The change in their situation made little impression upon them. The slave had hardly left the room before they fell upon their knees, thanked God that so far He had kept them from yielding, and fervently prayed that He would continue to aid them and save them from any severer trials.

Several days passed without affording them a sight of their enemies. The miserable food did not allay the cravings of hunger. The moisture trickling down the walls, the damp, sticky atmosphere, and the lack of refreshing rest nearly made them ill. The slave's face manifested not a sign of pity. On the contrary, the brothers thought they noticed an expression of malicious satisfaction whenever their eyes met his; but they made no complaint.

One day, to their great astonishment, their keeper, who seemed to have forgotten them, entered the room bringing dainty food instead of the usual prison fare. A hot rice soup steamed from a clean dish, regaling the senses and tempting the appetite. The slave's conduct was also different. A look of sympathy had taken the place of his scornful smile. He invited them to partake of the food, and placed it before them himself, in the most friendly manner, for they were afraid to take it, suspecting that it was only offered to them in malicious mockery. But when he went out and returned with a pair of roasted fowls, they no longer distrusted him or hesitated to accept his repeated invitations.

The slave waited upon the table with as much ceremony as if he were serving distinguished company, now helping one, then the other, and urging both to take more. They ate with gratitude to God for making such a change in their master's heart, but made no conversation with the servant, though he evidently was expecting them to do so. Indeed, the meal closed without a word from them, though the Turk coughed and hemmed and made every sort of hint to them, hoping they would speak. At last he withdrew, but speedily returned with a tankard. "Here is something to warm Christian hearts," he said with a smile, as if confident they would at last break their silence.

"Wine?" said Conrad. "I thought the Turks did not drink wine. What does the Sultan mean?"

Though Conrad was only speaking to his brother, the servant answered: "The Sultan? This wine is not from him. It is from Rustan, your servant, young gentlemen."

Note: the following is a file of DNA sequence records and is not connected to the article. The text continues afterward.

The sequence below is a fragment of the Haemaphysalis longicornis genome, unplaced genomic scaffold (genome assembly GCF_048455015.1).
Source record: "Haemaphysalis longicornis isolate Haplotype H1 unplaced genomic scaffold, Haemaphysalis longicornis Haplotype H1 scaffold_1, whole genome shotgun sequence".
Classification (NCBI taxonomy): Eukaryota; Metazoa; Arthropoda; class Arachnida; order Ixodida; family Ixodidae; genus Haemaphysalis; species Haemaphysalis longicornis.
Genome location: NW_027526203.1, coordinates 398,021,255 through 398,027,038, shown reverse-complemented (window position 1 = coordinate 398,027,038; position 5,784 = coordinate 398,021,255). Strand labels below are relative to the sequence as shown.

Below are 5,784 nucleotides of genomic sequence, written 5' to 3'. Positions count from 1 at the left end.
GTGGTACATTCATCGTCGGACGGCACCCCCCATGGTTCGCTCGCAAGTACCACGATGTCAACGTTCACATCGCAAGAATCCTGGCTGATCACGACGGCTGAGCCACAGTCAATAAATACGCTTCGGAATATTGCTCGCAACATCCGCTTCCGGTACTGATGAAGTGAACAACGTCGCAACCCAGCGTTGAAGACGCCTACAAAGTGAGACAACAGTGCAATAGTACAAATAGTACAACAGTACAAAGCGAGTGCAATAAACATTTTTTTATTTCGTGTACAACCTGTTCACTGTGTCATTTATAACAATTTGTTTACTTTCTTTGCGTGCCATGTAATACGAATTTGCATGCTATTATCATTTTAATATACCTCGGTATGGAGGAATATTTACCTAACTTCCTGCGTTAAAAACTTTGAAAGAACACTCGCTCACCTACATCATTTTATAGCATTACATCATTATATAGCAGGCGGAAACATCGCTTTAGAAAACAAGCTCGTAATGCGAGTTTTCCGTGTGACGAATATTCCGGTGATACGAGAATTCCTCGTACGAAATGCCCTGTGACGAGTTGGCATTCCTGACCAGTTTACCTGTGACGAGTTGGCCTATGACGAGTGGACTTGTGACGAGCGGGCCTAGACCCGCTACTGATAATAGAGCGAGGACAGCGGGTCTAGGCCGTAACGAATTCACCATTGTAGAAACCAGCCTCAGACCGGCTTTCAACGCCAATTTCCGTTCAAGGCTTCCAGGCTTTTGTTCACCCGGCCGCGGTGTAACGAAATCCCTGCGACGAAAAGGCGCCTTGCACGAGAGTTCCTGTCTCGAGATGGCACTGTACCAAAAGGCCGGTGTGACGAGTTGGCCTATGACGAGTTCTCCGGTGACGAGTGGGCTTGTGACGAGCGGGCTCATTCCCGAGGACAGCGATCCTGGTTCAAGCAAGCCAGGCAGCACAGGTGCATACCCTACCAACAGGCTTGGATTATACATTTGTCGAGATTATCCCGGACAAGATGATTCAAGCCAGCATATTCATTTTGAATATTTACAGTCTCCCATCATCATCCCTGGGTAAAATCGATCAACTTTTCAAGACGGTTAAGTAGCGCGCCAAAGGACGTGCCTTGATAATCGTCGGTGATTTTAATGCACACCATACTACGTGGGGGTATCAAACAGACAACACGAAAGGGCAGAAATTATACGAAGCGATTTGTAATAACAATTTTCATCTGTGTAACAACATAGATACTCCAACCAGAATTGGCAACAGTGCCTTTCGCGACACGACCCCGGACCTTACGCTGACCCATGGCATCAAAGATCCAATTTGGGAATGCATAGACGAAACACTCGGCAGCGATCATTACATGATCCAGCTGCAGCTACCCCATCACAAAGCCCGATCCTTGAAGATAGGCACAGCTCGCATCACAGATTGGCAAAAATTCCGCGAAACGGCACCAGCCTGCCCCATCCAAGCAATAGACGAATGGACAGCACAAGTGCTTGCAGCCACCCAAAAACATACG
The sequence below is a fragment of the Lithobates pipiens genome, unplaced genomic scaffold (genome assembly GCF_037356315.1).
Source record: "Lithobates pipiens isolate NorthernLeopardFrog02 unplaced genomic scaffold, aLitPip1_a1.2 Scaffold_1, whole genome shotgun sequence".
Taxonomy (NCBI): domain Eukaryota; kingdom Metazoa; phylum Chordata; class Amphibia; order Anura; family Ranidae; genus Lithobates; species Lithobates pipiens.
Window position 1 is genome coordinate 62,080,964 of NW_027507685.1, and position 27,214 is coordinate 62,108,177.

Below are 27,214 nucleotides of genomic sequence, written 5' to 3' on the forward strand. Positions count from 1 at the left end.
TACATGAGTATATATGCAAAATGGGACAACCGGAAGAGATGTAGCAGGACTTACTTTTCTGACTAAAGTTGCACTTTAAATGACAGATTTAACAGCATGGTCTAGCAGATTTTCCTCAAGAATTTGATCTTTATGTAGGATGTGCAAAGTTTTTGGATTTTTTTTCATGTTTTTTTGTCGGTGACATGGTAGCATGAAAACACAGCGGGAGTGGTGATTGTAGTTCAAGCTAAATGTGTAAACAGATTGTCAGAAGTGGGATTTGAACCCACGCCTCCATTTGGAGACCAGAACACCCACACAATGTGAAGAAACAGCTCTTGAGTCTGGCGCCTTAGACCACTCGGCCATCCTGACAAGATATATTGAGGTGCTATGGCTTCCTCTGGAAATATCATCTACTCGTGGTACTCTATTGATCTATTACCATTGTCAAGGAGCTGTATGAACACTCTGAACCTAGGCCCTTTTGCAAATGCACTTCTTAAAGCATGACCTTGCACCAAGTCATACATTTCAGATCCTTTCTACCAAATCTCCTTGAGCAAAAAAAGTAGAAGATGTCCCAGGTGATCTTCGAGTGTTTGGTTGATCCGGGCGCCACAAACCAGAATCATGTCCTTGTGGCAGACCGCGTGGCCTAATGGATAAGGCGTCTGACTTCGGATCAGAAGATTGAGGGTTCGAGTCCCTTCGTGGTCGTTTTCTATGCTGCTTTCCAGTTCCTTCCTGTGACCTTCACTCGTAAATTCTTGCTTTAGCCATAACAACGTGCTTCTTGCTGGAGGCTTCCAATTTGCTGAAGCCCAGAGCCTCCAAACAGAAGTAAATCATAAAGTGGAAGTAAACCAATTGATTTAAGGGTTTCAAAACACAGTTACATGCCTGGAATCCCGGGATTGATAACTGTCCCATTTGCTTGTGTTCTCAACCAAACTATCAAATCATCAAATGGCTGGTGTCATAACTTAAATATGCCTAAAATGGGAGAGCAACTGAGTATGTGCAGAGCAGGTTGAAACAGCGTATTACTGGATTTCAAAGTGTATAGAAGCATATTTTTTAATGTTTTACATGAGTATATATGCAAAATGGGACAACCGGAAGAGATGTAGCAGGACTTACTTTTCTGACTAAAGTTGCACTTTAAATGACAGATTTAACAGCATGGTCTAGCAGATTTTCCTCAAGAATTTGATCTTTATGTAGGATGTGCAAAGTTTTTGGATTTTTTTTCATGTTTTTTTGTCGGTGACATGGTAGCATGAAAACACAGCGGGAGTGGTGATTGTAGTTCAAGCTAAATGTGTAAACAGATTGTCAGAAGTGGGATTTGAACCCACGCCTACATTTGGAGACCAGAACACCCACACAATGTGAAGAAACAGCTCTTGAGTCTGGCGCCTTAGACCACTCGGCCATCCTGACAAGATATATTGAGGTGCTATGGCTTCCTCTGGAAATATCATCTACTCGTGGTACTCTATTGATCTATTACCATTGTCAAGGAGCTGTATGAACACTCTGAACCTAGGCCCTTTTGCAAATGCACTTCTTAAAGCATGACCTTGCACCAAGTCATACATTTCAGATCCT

"Do you mean you have done this without the Sultan's knowledge?"

"As sure as I am Rustan. But, by Allah, the Sultan does not and must not know a word of it."

The boys looked at each other in amazement.

"Do not be alarmed, dear young gentlemen," said Rustan. "You shall know all. Look you! old Rustan loves the Christians though he is a Mussulman. When I was a young man I bravely fought them, for I was incited by the dervishes, the bloodthirsty enemies of your faith. I was wounded, taken prisoner, and nursed by a Christian in his home. I have never forgotten it. I have never fought against them since. Fate brought me to this castle and made me your keeper. The Sultan forced me to treat you harshly. It broke my heart to see you suffering, and I have improved the first opportunity to make you some amends."

Both the brothers were greatly moved by his story, and believed they were doing right to accept his proffer.

"Now, drink," said the Turk. "It is pure Cyprus, which, as I have heard, is much esteemed by the Franks."



After considerable persuasion the prisoners drank, and the excellent, strong wine refreshed them. Rustan urged them to take some more, but they declined. They restrained their desires as usual, for they well knew that much wine was not wholesome for those so young. They were satisfied with what was reasonable, and this had always been the habit of their lives.

Rustan improved his opportunity, and while repeatedly lamenting their hard lot, he informed them they must attempt to free themselves, for they could expect no mercy from the Sultan, who had sworn by the beard of the Prophet to punish their insolence. "No Mussulman, least of all Kilidj Arslan, ever breaks this oath," said he; "therefore, fly!"

"That is easier said than done," replied Raymond, "and you, Rustan, know even better than we do how impossible it is to escape from here."

"I will find the way for you. Like you, I suffered greatly before you came. Then, as your keeper, I was forced to be cruel to you. My old head cannot invent cruelties, and my back has to suffer for it. I have had enough of cruelty; I will escape with you. Come and see."

Rustan took the boys by the hands and led them quietly down a long corridor. They followed him involuntarily, but without a tremor. At last they came to a door opening upon a handsome apartment with a gorgeous tapestry dividing it in the centre. Behind it the Sultan was soundly sleeping upon silken cushions with curtains undrawn.